By contrast, the Type 2 allostatic responses reflect a load to the organism that is excessive, sustained, or continued, and drives allostasis chronically and that precludes effective escape from the stress. It is clear that stress research and PTSD research are intertwined.
Psychobiological manifestations in PTSD and in complex PTSD disorder of extreme stress evidently pertain to the same domain of mind—body interactions, which are elucidated in psychoneuroimmunology research. The stress response, more than likely, underlies the psychobiological sequelae of PTSD. The relevance of the field of current research on allostasis to PTSD is all the more evident when one considers that subjects position themselves along a spectrum of allostatic regulation, somewhere between allostasis i.
In brief, the recent advances in our understanding of the adaptation of the organism to stressful challenges, the allostatic process, present a new and a rich paradigm for research in the psychobiology of PTSD.
Future research must investigate whether or not the dichotomy of Type I and Type II allostatic responses will provide an effective theoretical model for the development of novel and improved modes of intervention to treat PTSD. The treatment of PTSD is complex, both in terms of available treatments and the myriad of trauma possibilities that cause it. This should be followed by treatments with various degrees of demonstrated efficacy Historically, it was in the early eighties when research on the treatment efficacy for PTSD began, with multitude of case studies dealing with different kinds of PTSD having been produced since then.
Overall, both cognitive behavioral approaches and selective serotonin reuptake inhibitor regimes have been proved to be effective to deal with different kinds of PTSD. At the same time, there is also evidence that other treatment modalities, such as psychodynamic psychotherapy, hypnotherapy, eye movement desensitization and reprocessing can be effective as well; albeit their evidence is derived from less numerous and less well-controlled studies i.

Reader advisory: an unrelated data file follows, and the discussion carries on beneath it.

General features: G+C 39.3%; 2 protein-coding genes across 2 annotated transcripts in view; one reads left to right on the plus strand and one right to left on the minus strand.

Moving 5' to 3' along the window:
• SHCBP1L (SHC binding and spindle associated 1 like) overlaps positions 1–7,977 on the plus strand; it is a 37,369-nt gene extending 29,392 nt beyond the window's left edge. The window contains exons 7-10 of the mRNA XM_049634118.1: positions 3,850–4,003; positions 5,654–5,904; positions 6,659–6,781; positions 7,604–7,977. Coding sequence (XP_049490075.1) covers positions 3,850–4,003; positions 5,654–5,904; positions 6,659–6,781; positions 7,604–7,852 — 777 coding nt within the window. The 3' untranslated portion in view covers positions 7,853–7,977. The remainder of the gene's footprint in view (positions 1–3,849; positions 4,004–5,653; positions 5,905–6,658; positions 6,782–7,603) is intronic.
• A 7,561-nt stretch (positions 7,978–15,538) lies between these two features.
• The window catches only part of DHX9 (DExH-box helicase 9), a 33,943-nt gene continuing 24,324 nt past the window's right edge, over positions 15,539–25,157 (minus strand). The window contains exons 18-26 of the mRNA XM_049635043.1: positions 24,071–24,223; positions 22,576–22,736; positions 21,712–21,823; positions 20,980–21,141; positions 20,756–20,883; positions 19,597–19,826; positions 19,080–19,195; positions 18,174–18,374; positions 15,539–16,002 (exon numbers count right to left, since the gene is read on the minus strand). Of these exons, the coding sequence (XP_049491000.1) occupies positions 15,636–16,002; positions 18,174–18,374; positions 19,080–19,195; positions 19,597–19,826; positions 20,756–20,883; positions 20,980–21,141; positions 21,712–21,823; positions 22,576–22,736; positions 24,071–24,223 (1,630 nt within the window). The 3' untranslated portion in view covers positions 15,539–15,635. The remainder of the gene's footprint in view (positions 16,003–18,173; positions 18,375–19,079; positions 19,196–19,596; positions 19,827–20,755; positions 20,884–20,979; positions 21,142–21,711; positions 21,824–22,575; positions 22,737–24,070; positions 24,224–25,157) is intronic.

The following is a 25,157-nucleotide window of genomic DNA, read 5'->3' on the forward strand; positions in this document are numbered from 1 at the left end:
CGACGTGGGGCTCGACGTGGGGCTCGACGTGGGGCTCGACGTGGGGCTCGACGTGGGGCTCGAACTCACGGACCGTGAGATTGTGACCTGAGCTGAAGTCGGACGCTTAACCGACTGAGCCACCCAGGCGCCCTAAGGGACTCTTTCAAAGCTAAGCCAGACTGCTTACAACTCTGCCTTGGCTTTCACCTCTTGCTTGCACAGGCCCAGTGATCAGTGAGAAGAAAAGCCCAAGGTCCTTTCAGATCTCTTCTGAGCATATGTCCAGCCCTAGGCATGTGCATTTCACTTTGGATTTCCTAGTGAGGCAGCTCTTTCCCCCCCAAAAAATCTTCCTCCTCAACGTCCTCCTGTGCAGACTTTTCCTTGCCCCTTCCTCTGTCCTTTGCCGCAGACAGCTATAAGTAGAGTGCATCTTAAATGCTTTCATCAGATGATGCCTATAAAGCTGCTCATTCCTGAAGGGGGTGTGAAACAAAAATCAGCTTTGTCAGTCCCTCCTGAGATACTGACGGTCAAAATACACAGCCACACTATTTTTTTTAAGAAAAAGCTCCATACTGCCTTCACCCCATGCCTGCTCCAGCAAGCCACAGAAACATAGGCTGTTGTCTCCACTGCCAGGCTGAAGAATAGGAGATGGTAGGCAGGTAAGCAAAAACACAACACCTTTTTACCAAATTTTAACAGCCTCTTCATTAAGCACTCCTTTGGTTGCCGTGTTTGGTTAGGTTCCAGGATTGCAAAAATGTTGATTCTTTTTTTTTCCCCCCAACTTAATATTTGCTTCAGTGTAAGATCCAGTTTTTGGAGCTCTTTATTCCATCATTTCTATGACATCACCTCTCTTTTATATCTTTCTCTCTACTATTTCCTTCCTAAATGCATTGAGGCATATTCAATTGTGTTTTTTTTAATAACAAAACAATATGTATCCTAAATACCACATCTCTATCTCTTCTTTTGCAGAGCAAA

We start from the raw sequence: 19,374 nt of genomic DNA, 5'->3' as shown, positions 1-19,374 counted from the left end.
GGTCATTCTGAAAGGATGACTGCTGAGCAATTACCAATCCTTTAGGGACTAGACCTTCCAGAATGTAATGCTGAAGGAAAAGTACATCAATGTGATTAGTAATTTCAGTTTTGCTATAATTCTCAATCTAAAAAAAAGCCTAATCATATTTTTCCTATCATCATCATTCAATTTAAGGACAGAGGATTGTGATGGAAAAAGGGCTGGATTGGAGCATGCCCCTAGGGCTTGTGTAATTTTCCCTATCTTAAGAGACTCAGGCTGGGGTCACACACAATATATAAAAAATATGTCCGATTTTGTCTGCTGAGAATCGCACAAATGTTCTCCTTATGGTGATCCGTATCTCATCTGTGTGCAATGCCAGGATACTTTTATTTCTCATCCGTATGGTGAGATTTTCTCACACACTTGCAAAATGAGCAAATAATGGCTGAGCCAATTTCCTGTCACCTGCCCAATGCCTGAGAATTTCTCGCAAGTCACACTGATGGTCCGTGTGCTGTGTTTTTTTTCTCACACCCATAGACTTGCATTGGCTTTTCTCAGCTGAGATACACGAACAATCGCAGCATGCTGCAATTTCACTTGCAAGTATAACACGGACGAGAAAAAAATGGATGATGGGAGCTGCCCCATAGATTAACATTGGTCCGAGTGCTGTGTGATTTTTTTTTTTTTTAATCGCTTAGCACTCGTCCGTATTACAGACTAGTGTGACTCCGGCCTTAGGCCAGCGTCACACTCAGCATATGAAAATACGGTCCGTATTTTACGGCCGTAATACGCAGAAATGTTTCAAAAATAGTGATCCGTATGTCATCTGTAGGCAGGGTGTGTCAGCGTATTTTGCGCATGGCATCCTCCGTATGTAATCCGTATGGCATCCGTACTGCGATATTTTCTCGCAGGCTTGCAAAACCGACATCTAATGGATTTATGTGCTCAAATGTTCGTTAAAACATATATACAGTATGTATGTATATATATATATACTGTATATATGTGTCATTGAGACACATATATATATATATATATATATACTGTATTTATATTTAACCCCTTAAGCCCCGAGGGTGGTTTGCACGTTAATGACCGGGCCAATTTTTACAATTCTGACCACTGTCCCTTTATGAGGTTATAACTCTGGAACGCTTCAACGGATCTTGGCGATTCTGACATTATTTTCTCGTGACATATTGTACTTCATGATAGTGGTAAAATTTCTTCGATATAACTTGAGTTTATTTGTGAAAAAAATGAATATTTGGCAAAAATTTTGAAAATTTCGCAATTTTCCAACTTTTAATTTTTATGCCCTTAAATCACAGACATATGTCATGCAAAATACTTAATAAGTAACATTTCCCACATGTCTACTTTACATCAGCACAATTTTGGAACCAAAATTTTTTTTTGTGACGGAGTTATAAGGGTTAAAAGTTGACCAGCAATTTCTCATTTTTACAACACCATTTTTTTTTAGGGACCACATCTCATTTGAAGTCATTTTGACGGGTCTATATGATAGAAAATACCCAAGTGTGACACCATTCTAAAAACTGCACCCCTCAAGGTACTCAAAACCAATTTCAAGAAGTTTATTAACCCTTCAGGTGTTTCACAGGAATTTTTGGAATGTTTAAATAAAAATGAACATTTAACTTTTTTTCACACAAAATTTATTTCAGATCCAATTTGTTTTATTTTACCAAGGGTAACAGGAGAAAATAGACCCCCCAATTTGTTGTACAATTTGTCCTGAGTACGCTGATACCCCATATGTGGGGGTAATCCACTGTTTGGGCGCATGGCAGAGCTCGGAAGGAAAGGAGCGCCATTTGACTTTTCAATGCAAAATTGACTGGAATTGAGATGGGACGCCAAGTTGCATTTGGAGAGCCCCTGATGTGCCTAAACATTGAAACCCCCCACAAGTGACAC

PTSD intervention is complicated further by the fact that co-morbidities e. Particularly in situations where co-morbidity exists, a combined approached should be considered. Of interest due to the perilous state of the world i. According to experts, combat veterans with PTSD may be less responsive to treatment that other victims of other traumatic exposures 41 , Following is a list of possible reasons:.
Combat-caused PTSD is often associated with other psychiatric disorders, including depression, anxiety, mood disorders and substance abuse disorders It is usually believed that the most effective treatment results are obtained when both PTSD and the other disorder s are treated together rather than one after the other.
It is becoming increasingly critical to ascertain this position because the prevalence of PTSD and disorder of complex stress is bound to rise sharply in the next decade consequential to the present multinational state of alert and anxiety following ongoing tragic, wanton and widespread terrorism and particularly with respect to combat-related PTSD in present times. Some have more proven efficacy than others. Some of these approaches may be appropriate to address the initial stages of trauma.